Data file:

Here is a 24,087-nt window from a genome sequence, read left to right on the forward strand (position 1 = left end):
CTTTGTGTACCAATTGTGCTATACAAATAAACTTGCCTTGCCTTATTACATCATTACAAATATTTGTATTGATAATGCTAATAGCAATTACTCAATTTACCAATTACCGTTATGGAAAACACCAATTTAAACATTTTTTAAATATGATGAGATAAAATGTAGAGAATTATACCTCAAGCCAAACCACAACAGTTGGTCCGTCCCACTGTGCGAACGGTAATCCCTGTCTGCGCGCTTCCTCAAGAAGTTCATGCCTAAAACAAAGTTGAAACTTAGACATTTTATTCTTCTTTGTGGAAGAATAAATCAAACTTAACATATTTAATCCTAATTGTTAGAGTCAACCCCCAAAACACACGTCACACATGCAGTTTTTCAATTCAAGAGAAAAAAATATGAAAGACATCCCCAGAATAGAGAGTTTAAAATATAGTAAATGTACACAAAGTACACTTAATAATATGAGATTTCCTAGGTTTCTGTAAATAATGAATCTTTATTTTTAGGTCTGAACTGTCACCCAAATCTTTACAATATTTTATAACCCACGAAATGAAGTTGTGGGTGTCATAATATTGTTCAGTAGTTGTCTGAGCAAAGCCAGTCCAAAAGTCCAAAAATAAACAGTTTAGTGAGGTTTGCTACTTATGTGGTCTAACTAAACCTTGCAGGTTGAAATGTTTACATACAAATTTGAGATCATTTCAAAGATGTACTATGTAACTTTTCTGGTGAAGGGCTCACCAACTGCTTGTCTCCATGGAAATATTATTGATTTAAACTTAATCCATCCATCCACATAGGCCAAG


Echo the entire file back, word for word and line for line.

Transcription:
Here is a 24,087-nt window from a genome sequence, read left to right on the forward strand (position 1 = left end):
CTTTGTGTACCAATTGTGCTATACAAATAAACTTGCCTTGCCTTATTACATCATTACAAATATTTGTATTGATAATGCTAATAGCAATTACTCAATTTACCAATTACCGTTATGGAAAACACCAATTTAAACATTTTTTAAATATGATGAGATAAAATGTAGAGAATTATACCTCAAGCCAAACCACAACAGTTGGTCCGTCCCACTGTGCGAACGGTAATCCCTGTCTGCGCGCTTCCTCAAGAAGTTCATGCCTAAAACAAAGTTGAAACTTAGACATTTTATTCTTCTTTGTGGAAGAATAAATCAAACTTAACATATTTAATCCTAATTGTTAGAGTCAACCCCCAAAACACACGTCACACATGCAGTTTTTCAATTCAAGAGAAAAAAATATGAAAGACATCCCCAGAATAGAGAGTTTAAAATATAGTAAATGTACACAAAGTACACTTAATAATATGAGATTTCCTAGGTTTCTGTAAATAATGAATCTTTATTTTTAGGTCTGAACTGTCACCCAAATCTTTACAATATTTTATAACCCACGAAATGAAGTTGTGGGTGTCATAATATTGTTCAGTAGTTGTCTGAGCAAAGCCAGTCCAAAAGTCCAAAAATAAACAGTTTAGTGAGGTTTGCTACTTATGTGGTCTAACTAAACCTTGCAGGTTGAAATGTTTACATACAAATTTGAGATCATTTCAAAGATGTACTATGTAACTTTTCTGGTGAAGGGCTCACCAACTGCTTGTCTCCATGGAAATATTATTGATTTAAACTTAATCCATCCATCCACATAGGCCAAG